Natural Language & Linguistic Theory

, Volume 18, Issue 2, pp 343–371 | Cite as

The Who/Whom Puzzle: On The Preservation Of An Archaic Feature

  • Howard Lasnik
  • Nicholas Sobin


It is commonly assumed that the English interrogative/relative pronounwhom is parallel to him and them in manifesting objective pronominal Case. We argue instead that whom is not Case-marked along with these pronouns. Rather, its Case marking follows a different paradigm. Whom in modern English derives from a set of extra-grammatical rules called 'grammatical viruses'. Speakers call upon such rules to check Case and (possibly) agreement features which the normal system of syntax cannot check, but which prestige usage demands. Sentences with whom are typical of sentences resulting from grammatical viruses. Such virus-licensed products have a 'prestige' status, they are not typical of child language, and theintuitions about their use are strikingly different from intuitions about the use of other grammatical elements that they are traditionally claimed to work along the lines of. In the latter instance, intuitions about the use of whom differ markedly from intuitions about the use of ACC personal pronouns.

A common rule for determining whether “who” or “whom” isright is to substitute “she” for “who”, and “her” for “whom”,and see which sounds the better. Take the sentence, “He met awoman who they said was an actress”. Now if “who” is correctthen “she” can be used in its place. Let us try it. “He met a womanshe they said was an actress”. That instantly rings false. It can't beright. Hence the proper usage is “whom”.

In certain cases grammatical correctness must often be subordinated to aconsideration of taste. For instance, suppose that same person had met aman whom they said was a street cleaner. The word “whom” is too austereto use in connection with a lowly worker, like a street cleaner, and its use is known as False Admiration or Pathetic Fallacy. Thurber (1931, p. 101) discussed.


Artificial Intelligence Normal System Lowly Worker Common Rule Personal Pronoun 
These keywords were added by machine and not by the authors. This process is experimental and the keywords may be updated as the learning algorithm improves.


Unable to display preview. Download preview PDF.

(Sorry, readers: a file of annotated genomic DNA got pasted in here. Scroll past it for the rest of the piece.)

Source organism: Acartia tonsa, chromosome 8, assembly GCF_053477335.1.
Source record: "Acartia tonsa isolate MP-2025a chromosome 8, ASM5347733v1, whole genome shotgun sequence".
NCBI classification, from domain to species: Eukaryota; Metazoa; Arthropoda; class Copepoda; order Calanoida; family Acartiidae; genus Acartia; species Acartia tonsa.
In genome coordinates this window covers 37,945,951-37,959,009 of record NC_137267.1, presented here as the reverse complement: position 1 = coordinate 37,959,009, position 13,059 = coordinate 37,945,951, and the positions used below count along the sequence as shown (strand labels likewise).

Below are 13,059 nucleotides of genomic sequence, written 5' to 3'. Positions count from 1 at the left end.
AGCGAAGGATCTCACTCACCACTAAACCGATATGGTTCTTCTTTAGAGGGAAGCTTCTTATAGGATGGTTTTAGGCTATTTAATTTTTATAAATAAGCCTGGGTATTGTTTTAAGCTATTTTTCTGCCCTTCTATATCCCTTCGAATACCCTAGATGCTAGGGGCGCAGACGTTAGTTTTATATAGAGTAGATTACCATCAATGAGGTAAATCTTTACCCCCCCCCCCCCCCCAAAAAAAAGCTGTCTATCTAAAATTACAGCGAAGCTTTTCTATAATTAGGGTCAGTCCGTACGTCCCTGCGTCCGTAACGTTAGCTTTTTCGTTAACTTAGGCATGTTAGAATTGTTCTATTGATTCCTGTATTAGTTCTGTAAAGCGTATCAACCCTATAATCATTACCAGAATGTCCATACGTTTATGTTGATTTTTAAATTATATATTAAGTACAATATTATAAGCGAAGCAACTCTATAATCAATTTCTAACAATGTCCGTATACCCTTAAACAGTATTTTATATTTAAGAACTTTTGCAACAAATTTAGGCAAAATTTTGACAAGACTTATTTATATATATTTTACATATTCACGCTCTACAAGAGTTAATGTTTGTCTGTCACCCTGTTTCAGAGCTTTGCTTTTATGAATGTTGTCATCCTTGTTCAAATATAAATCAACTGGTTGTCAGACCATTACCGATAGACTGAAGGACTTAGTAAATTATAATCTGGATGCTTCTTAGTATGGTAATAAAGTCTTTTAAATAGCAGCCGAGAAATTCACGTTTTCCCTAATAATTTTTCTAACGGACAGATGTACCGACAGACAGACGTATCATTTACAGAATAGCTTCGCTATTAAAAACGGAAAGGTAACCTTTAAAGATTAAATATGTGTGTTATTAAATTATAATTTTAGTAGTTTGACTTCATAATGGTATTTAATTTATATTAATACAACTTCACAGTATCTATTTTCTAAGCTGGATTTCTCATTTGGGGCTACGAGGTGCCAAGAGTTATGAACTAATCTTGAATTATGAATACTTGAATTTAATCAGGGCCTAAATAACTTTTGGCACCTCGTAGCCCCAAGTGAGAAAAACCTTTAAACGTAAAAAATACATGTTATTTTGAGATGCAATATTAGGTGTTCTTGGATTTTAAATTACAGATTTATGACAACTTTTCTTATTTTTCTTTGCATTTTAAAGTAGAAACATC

Unable to display preview. Download preview PDF.


  1. Chomsky, Noam: 1993, 'A Minimalist Program for Linguistic Theory', in K. Hale and S. J. Keyser (eds.), The View from Building 20, MIT Press, Cambridge, Massachusetts, pp. 1–52.Google Scholar
  2. Chomsky, Noam: 1995, The Minimalist Program, MIT Press, Cambridge, Massachusetts.Google Scholar
  3. Duncan-Jones, Katherine: 1999, 'Why, then, O brawling love!' The Times Literary Supplement No 5001, February 5, 18.Google Scholar
  4. Emonds, Joseph E: 1970, Root and Structure-Preserving Transformations, Ph.D. dissertation, MIT.Google Scholar
  5. Emonds, Joseph E: 1986, 'Grammatically Deviant Prestige Constructions', in M. Brame, H. Contrares and F. Newmeyer (eds.), Festschrift for Sol Saporta, Noit Amrofer, Seattle, pp. 93-129.Google Scholar
  6. Follett, Wilson: 1966, Modern American Usage: A Guide, Hill and Wang, New York.Google Scholar
  7. Fowler, H. W.: 1965, A Dictionary of Modern English Usage, 2nd ed., Oxford Univ. Press, New York and Oxford.Google Scholar
  8. Heycock, Caroline: 1994, 'The Internal Structure of Small Clauses: New Evidence from Inversion', in J. N. Beckman (ed.), Proceedings of NELS 25, Vol. 1, GLSA, University of Massachusetts, Amherst, pp. 223-238.Google Scholar
  9. Jespersen, Otto: 1965 [1924], The Philosophy of Grammar, Norton, New York.Google Scholar
  10. Jespersen, Otto: 1970 [1909-1949], A Modern English Grammar on Historical Principles, vol. 5, George Allen and Unwin, London.Google Scholar
  11. Kayne, Richard S.: 1984, Connectedness and Binary Branching, Foris, Dordrecht.Google Scholar
  12. Klima, Edward S.: 1964, 'Relatedness Between Grammatical Systems', Language 40, 1-20.Google Scholar
  13. McCawley, James A.: 1988, The Syntactic Phenomena of English (2 vols.), University of Chicago Press, Chicago.Google Scholar
  14. Morgan, Jerry L.: 1972, 'Verb Agreement as a Rule of English', CLS 8, 278-286.Google Scholar
  15. Olson, Gary A., and Lester Faigley: 1991, 'Language, Politics and Composition: A Conversation with Noam Chomsky', Journal of Advanced Composition 11, 1-35.Google Scholar
  16. Oxford English Dictionary (2nd ed.) on CD: 1992, Oxford University Press, London.Google Scholar
  17. Quattlebaum, Judith A.: 1994, 'A Study of Case Assignment in Coordinate Noun Phrases', Language Quarterly 32, 131-147.Google Scholar
  18. Rouveret, Alain and J.-R. Vergnaud: 1980, 'Specifying Reference to the Subject', Linguistic Inquiry 11, 97-202.Google Scholar
  19. Sobin, Nicholas: 1997, 'Agreement, Default Rules, and Grammatical Viruses', Linguistic Inquiry 28, 318-343.Google Scholar
  20. Thurber, James: 1931, The Owl in the Attic and Other Perplexities, Part Three: Ladies' and Gentlemen's Guide to Modern English Usage, Grosset and Dunlop, New York.Google Scholar
  21. Traugott, Elizabeth C.: 1972, The History of English Syntax, Holt, Rinehart and Winston, New York.Google Scholar
  22. Whitford, Robert C. and James R. Foster: 1937, American Standards of Writing, with a Comprehensive Handbook of Current Usage, Farrar and Rinehart, New York.Google Scholar

Copyright information

© Kluwer Academic Publishers 2000

Authors and Affiliations

  • Howard Lasnik
    • 1
  • Nicholas Sobin
    • 2
  1. 1.Department of LinguisticsUniversity of ConnecticutStorrsU.S.A.
  2. 2.Department of LinguisticsUniversity of Wales, BangorBangor, GwyneddU.K.

Personalised recommendations